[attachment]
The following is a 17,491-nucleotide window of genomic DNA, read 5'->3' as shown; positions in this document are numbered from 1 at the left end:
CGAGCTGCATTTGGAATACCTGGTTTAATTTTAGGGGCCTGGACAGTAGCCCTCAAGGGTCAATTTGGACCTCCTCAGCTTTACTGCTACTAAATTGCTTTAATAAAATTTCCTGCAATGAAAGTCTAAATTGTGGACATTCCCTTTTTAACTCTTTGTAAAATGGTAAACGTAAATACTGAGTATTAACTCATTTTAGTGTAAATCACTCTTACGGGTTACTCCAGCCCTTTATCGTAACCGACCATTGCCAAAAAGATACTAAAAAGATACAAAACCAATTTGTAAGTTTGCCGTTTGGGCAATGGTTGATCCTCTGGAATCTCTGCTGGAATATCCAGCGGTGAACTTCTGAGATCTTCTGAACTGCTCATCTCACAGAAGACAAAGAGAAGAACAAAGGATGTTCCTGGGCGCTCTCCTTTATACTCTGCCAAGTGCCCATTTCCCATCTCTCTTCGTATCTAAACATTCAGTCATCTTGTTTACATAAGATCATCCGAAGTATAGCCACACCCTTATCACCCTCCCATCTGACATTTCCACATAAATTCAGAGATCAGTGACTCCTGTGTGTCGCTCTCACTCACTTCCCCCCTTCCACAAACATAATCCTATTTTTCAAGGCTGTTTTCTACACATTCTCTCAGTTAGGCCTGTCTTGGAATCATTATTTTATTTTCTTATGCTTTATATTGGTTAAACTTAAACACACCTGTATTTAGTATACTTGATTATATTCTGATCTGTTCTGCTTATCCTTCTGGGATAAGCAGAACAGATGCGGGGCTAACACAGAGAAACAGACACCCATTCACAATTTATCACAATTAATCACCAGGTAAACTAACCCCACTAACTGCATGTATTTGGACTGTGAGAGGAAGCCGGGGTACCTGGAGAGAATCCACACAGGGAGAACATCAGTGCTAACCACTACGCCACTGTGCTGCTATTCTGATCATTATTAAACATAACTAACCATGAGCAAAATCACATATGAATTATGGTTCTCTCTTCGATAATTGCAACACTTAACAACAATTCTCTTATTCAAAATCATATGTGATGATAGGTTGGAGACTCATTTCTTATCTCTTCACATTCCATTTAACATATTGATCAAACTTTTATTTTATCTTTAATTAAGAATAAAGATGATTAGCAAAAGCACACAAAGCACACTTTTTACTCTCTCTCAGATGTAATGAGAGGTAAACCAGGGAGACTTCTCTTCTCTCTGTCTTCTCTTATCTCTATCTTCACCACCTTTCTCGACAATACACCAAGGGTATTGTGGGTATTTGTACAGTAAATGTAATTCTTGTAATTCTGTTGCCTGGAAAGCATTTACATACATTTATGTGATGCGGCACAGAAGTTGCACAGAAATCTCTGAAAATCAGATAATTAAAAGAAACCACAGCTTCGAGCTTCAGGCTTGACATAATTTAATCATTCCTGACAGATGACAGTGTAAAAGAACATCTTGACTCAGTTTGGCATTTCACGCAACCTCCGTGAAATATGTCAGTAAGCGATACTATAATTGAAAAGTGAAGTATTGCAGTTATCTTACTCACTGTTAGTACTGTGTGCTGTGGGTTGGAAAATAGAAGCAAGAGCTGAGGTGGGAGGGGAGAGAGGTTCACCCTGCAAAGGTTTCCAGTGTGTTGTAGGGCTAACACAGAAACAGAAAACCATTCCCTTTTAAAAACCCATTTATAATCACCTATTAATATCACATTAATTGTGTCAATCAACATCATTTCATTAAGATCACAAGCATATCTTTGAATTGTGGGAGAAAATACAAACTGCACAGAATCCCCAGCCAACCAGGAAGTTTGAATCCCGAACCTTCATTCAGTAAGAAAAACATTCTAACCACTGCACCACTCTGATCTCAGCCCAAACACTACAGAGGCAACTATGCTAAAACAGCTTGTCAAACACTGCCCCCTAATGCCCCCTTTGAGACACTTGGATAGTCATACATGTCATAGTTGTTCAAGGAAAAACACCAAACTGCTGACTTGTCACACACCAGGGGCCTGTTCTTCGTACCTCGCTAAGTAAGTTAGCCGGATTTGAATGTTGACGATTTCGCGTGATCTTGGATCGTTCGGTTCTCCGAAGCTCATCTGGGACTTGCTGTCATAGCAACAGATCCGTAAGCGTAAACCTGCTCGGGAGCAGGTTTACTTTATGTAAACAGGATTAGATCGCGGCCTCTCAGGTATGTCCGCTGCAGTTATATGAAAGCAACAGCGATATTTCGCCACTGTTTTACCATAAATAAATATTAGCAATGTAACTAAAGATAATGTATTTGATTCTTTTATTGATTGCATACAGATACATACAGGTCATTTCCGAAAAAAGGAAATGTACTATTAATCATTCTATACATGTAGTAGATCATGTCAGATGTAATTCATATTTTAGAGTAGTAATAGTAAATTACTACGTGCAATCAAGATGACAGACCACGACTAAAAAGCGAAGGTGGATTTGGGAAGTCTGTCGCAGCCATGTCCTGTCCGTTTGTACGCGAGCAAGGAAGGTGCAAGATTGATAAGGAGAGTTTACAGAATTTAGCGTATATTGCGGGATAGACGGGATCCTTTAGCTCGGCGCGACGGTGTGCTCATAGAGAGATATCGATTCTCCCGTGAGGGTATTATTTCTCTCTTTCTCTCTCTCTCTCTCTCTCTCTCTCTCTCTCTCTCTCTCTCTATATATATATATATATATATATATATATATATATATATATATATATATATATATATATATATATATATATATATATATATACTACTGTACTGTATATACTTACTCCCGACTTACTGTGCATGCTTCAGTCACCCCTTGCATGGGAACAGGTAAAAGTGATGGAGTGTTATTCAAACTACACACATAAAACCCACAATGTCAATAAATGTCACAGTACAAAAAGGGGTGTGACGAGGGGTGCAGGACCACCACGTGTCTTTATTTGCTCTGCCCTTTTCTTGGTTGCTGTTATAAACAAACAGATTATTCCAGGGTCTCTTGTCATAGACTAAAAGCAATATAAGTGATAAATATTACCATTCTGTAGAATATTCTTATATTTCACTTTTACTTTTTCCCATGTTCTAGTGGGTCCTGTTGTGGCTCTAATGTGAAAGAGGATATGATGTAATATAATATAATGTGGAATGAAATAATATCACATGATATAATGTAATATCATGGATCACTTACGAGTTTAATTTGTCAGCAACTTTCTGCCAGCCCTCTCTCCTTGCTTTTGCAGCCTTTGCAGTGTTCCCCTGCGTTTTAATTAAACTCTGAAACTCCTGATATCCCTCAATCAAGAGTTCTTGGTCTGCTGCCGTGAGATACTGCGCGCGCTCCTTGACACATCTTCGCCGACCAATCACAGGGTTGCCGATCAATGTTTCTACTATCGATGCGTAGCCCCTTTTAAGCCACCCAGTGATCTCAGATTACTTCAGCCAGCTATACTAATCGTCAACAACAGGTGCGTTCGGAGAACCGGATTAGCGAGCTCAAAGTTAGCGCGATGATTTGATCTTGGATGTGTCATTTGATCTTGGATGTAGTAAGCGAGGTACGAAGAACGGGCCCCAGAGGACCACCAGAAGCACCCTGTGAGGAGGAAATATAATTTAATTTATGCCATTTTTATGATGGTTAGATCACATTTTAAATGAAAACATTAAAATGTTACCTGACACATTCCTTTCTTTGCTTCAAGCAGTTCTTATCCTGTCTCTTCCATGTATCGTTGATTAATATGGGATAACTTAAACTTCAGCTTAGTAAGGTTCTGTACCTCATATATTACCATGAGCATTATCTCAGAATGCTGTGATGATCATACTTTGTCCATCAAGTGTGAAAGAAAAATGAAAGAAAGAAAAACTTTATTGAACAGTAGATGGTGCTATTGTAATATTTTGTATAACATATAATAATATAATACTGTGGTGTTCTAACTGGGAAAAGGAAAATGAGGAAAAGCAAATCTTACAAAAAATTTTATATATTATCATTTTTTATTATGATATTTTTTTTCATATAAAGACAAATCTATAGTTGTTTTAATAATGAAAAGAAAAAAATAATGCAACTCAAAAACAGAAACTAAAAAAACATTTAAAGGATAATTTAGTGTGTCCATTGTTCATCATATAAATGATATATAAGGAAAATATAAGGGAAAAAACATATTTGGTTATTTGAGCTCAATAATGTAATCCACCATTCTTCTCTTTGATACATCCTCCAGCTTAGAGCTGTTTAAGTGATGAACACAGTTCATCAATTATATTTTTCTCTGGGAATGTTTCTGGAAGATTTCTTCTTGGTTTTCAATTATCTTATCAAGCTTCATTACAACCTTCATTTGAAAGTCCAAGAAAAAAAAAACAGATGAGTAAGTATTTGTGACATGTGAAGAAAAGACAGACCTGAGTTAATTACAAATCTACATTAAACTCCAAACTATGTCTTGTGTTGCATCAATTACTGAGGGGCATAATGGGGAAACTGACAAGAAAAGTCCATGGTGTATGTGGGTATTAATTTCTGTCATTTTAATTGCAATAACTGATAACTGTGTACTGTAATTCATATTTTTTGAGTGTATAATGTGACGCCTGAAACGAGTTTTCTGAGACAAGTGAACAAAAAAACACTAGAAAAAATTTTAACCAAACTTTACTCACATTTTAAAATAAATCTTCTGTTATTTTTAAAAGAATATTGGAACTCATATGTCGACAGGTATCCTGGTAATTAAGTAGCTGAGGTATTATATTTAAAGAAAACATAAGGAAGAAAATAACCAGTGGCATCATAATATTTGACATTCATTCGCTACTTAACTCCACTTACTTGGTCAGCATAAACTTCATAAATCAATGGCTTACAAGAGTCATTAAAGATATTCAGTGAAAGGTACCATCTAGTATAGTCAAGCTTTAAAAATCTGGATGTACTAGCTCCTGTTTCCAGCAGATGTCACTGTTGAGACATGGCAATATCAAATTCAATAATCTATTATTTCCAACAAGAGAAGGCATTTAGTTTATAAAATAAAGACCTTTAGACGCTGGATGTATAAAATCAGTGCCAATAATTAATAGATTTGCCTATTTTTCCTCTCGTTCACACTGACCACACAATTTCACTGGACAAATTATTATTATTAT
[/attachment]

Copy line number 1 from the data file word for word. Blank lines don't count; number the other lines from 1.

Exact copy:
The following is a 17,491-nucleotide window of genomic DNA, read 5'->3' as shown; positions in this document are numbered from 1 at the left end: